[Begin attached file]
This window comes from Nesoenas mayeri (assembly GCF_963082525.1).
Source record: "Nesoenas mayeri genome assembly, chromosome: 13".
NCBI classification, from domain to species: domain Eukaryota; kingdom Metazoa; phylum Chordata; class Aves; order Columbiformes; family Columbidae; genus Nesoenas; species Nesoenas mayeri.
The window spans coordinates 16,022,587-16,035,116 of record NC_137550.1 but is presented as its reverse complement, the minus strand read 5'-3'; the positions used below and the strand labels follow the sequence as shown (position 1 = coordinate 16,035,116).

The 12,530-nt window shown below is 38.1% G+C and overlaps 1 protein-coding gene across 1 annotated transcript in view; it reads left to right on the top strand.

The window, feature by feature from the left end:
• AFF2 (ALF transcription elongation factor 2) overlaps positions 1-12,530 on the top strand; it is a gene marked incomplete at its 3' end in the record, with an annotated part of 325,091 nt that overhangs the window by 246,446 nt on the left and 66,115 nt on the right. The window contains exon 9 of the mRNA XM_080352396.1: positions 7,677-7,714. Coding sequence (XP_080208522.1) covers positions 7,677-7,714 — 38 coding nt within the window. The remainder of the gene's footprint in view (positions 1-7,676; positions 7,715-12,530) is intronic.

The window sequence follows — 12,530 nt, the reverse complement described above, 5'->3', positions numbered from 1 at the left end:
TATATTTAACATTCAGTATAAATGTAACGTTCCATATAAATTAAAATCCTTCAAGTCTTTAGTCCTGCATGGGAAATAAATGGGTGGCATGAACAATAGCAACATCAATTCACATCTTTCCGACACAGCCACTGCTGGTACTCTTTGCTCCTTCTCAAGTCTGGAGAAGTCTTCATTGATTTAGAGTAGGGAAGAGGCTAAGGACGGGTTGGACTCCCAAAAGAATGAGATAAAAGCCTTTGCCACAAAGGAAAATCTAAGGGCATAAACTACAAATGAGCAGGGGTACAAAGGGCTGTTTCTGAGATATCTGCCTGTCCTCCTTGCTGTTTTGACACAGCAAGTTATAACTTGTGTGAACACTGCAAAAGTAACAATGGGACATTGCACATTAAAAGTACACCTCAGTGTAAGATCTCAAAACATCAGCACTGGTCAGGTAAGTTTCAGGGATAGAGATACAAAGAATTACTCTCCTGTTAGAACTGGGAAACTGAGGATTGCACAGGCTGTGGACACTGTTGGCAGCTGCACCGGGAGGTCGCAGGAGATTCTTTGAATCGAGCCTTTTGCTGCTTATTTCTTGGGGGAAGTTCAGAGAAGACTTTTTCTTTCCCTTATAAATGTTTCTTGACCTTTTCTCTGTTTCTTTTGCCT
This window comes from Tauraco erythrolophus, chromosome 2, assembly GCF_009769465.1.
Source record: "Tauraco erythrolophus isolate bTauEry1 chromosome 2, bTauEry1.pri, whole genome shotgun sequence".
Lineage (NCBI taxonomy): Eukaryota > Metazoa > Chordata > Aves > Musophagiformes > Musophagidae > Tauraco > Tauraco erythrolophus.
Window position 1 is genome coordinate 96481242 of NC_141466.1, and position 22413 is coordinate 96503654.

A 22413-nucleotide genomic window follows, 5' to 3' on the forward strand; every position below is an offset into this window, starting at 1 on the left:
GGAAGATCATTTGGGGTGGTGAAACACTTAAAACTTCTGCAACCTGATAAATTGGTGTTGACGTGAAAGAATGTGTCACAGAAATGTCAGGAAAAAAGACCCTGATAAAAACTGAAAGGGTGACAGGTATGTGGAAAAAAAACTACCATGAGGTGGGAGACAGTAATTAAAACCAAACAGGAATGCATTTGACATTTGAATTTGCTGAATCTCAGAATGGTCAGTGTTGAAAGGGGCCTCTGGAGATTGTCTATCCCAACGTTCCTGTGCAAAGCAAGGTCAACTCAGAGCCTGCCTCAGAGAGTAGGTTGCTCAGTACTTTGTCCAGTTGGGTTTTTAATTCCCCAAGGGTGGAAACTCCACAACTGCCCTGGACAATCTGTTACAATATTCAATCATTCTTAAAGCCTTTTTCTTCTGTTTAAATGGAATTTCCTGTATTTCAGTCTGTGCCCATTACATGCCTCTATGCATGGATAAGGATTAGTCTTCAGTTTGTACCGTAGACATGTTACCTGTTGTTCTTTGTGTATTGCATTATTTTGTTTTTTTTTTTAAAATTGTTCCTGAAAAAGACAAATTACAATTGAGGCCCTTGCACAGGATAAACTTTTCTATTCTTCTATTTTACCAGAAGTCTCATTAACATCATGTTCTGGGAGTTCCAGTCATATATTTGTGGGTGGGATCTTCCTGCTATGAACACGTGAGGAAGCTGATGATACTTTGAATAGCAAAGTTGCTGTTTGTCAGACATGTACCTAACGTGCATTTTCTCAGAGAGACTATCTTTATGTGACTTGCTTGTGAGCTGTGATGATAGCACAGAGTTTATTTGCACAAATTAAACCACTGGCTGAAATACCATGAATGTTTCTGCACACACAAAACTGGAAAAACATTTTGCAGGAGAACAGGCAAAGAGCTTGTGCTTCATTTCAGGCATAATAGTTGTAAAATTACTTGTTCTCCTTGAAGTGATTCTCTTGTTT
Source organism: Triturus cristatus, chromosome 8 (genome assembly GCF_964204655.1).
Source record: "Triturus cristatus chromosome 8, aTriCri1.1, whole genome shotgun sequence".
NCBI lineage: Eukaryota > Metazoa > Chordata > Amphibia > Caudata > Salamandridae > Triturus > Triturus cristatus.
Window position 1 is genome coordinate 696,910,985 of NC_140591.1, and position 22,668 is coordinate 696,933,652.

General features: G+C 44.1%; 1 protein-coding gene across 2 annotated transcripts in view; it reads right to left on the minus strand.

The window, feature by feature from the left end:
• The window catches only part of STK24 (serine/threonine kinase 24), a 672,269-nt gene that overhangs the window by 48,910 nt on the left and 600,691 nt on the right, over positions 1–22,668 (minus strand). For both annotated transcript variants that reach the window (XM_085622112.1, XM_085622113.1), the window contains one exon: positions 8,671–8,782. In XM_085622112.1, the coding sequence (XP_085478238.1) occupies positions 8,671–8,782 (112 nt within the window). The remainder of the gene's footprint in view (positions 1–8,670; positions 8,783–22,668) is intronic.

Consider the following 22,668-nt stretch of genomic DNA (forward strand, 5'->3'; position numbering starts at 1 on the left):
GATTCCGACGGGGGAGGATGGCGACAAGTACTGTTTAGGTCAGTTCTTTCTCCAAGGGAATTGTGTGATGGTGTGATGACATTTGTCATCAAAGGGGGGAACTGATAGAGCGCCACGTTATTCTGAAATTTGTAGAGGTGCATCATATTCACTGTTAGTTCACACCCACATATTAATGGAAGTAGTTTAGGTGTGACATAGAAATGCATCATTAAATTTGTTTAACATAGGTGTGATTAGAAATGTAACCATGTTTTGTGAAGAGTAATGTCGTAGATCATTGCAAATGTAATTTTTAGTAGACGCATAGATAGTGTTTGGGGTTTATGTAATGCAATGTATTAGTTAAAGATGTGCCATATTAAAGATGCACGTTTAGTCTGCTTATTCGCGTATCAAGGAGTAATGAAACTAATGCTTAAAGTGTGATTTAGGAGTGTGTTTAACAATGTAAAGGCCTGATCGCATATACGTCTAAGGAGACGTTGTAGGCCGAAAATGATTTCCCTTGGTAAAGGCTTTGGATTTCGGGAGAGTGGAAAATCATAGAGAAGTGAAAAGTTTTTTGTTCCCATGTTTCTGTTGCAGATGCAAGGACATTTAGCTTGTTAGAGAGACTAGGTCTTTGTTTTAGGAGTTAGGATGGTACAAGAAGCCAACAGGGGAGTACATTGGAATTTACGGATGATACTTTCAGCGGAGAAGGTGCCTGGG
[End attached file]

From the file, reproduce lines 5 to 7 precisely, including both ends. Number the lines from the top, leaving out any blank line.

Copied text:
The 12,530-nt window shown below is 38.1% G+C and overlaps 1 protein-coding gene across 1 annotated transcript in view; it reads left to right on the top strand.

The window, feature by feature from the left end:
• AFF2 (ALF transcription elongation factor 2) overlaps positions 1-12,530 on the top strand; it is a gene marked incomplete at its 3' end in the record, with an annotated part of 325,091 nt that overhangs the window by 246,446 nt on the left and 66,115 nt on the right. The window contains exon 9 of the mRNA XM_080352396.1: positions 7,677-7,714. Coding sequence (XP_080208522.1) covers positions 7,677-7,714 — 38 coding nt within the window. The remainder of the gene's footprint in view (positions 1-7,676; positions 7,715-12,530) is intronic.